Alt-tours

Since the collapse of Communism, tourism in Poland has shot up, and nowhere more so than in Krakow, where 14 million visitors explore the city each year. Much of this tourism is devoted to learning about Krakow’s Jewish history and to visiting nearby Auschwitz-Birkenau. In recent years, the city’s Jewish heritage tourism has neared a breaking point: the Jewish Quarter’s streets are clogged with tour groups and buses, and golf carts crisscross the city blaring pre-recorded audio tours. While some tours are of course very informative, there is such a glut of offerings that the cultural wires of the city have become crossed: competing billboards advertize 2-for-1 trips to Auschwitz and the Wieliczka Salt Mines; every day, hordes of visitors stop by courtyards and buildings that appeared in Schindler’s List; golf carts broadcast tours that are often misleading or downright inaccurate. ALT Tours is FestivALT’s response to this phenomenon, a way of breaking through the noise and inviting you in to an ongoing conversation about the city’s cultural complications and mixed representations of Jewishness. From the streets of the former Jewish Quarter, to the site of the Krakow Ghetto, a local concentration camp, and culinary pitstops throughout Poland, these tours blend storytelling and history, personal experience and cultural research. For the first time ever, we are offering these tours online. Our virtual tours combine live narration and discussion with pre-recorded footage and archival images, documents, and video. While everyone is stuck at home, we bring the tours straight to you. Hope to see you there!

Płaszów: Memory overwritten


Over the last 200 years, the site of KL Płaszów, in the south of Krakow, has contained Austro-Hungarian military fortifications, two Jewish cemeteries, and a Nazi labor camp and concentration camp; today, it primarily functions as a public park. The future of the site and the way its past is presented remain an open question. On a virtual tour with FestivALT co-director Adam Schorin, we’ll explore the history of this site, discover what remnants of its past lives are still present, and engage in a complicated debate about how the site site should be treated today.

Written, edited, and performed by Adam Schorin

Videography by Patryk Dróżdż

Tour length: 60 minutes + discussion

Dates & times (Polish time):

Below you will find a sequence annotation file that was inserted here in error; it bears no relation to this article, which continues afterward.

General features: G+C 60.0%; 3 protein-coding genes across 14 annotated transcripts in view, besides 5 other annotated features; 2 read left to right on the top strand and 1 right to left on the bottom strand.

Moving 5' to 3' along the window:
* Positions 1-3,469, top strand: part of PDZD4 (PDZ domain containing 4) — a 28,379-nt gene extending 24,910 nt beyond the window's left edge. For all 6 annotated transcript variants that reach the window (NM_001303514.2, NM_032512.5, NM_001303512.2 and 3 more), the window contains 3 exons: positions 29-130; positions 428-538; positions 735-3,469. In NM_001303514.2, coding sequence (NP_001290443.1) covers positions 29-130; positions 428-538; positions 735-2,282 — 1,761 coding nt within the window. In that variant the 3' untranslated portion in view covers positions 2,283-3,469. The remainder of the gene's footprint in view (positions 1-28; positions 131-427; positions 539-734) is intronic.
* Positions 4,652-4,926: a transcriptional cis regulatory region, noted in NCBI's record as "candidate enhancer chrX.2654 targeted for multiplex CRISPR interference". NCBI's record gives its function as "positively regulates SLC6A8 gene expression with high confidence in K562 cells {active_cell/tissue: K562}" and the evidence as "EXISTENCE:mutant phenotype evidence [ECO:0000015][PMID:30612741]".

August 29, 2020 – 7:00 pm 
August 30, 2020 – 12:00 pm 
September 6, 2020 – 7:00 pm
The tour will be performed in English.
ALT Tours are free but registration is required.

In cooperation with Allianz Kulturstiftung.

The project was co-financed by the Dutch Jewish Humanitarian Fund, JDC Polska and Asylum Arts.
A public project co-financed by the Ministry of Foreign Affairs of the Republic of Poland through the competition “Public Diplomacy 2020—A New Dimension.” The performance reflects only the views of its creators and holds no bearing on the official position of the Ministry of Foreign Affairs.
In cooperation with FoJam.

Kazimierz UNSEEN
An Alternative tour of Krakow’s former jewish quarter

At first glance, Krakow’s district of Kazimierz feels like a hipster paradise: trendy bars, quaint cafés, and popular restaurants sit among the ruins of Kazimierz’s Jewish past. But there’s an invisible Kazimierz as well, full of magnificent and tragic history, and a present complicated by gentrification, mass tourism, and questionable representations of Jewish culture. FestivALT co-directors Michael Rubenfeld and Adam Schorin take you on a live, virtual, critical tour that will open the door to some of Kazimierz’s hidden narratives and encourage you to see beyond the visible exterior.


Written and performed by Michael Rubenfeld and Adam Schorin.
Music and sound by Alex Roth.
Videography by Patryk Dróżdż.

Tour length: 45 minutes + discussion


Dates & times (Polish time):
August 2, 2020 – 7:00 pm 
August 5, 2020 – 8:00 pm 
August 9, 2020 – 12:00 pm
The tour will be performed in English.
ALT Tours are free but with obligatory registration.

In cooperation with Allianz Kulturstiftung.

The project was co-financed by the Dutch Jewish Humanitarian Fund, JDC Polska and Asylum Arts.
A public project co-financed by the Ministry of Foreign Affairs of the Republic of Poland through the competition “Public Diplomacy 2020—A New Dimension.” The performance reflects only the views of its creators and holds no bearing on the official position of the Ministry of Foreign Affairs.
In cooperation with FoJam.